Community is critical. But let's be real: sometimes, we just don't have it.
Whether a recent move, family dynamics, or the logistics of countless appointments keep you from connecting, there are seasons where the entirety of our energy is dedicated to fighting for our family. In these seasons, some of us are blessed to have compassionate people around us who understand trauma and the unique needs of foster and adoptive families. For the rest of us, our reality may not hold the connection of community.
There are lots of posts about finding your tribe. Most of them revolve around us reaching out and making those critical connections. But there is hope! Even if you're in a season of survival, and you don't have the time or energy to forge ahead into new relationships, this truth remains: You are not alone, because Jesus is with and for you.
more scriptures to combat loneliness.
Be strong and courageous. Do not be afraid or terrified because of them, for the LORD your God goes with you; He will never leave you nor forsake you.
So do not fear, for I am with you; do not be dismayed, for I am your God. I will strengthen you and help you; I will uphold you with my righteous right hand.
What, then, shall we say in response to these things? If God is for us, who can be against us? He who did not spare his own Son, but gave him up for us all—how will he not also, along with him, graciously give us all things? Who will bring any charge against those whom God has chosen? It is God who justifies. Who then is the one who condemns? No one. Christ Jesus who died—more than that, who was raised to life—is at the right hand of God and is also interceding for us. Who shall separate us from the love of Christ? Shall trouble or hardship or persecution or famine or nakedness or danger or sword? As it is written: “For your sake we face death all day long; we are considered as sheep to be slaughtered.” No, in all these things we are more than conquerors through him who loved us. For I am convinced that neither death nor life, neither angels nor demons, neither the present nor the future, nor any powers, neither height nor depth, nor anything else in all creation, will be able to separate us from the love of God that is in Christ Jesus our Lord.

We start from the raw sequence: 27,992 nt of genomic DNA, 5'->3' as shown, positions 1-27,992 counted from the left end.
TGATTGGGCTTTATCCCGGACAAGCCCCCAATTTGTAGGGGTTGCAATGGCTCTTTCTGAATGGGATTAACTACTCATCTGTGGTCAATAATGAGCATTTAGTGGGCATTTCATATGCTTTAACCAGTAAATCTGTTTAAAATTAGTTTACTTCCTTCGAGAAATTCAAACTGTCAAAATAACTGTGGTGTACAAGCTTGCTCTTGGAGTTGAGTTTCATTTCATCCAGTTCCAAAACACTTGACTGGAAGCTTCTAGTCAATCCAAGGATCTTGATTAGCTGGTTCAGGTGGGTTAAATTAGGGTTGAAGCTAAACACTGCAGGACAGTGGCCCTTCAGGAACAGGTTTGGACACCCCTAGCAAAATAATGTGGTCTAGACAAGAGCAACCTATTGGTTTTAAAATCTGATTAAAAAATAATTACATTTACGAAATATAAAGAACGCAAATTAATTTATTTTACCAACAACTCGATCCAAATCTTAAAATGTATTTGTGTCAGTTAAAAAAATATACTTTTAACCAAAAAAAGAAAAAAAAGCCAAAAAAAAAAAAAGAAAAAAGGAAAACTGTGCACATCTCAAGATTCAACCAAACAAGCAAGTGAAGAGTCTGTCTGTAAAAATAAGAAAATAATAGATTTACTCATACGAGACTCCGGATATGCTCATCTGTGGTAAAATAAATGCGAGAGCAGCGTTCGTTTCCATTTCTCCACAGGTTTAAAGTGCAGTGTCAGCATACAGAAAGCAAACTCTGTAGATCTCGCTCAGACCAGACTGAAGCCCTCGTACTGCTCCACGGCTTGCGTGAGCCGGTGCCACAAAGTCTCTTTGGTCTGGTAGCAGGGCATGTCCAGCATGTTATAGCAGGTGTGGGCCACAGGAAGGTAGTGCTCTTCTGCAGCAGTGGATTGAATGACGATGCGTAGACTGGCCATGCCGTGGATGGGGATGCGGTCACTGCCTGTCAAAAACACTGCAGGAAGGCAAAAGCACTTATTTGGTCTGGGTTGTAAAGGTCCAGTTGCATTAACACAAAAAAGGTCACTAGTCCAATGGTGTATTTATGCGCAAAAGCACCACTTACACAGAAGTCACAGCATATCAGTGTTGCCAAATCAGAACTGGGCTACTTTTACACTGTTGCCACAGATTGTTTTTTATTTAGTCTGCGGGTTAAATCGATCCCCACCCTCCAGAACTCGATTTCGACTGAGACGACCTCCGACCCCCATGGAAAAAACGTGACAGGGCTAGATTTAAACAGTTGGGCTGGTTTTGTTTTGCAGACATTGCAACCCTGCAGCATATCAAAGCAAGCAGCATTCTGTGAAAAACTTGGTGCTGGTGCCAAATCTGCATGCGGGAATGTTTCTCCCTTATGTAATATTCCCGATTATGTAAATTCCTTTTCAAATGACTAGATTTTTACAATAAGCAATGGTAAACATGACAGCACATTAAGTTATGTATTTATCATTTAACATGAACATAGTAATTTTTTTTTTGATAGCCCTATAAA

Cast all your anxiety on him because he cares for you.
1 Peter 5:7
How do you deal with feelings of loneliness? Do you have a strong community of support? What would you recommend to others who are walking through a season of feeling alone?
If you enjoyed this post, you may like to read Lies & Loneliness.
Here you will find the musings of a homeschooling, work from home, adoptive Momma of 6! Adventures in faith, family, adoption, and training up a tribe of little people to follow hard after Jesus are spilled into these posts --- most often written with a cup of coffee in hand. I hope you'll stick around a while and find something - more likely SOMEONE! - that brings you hope!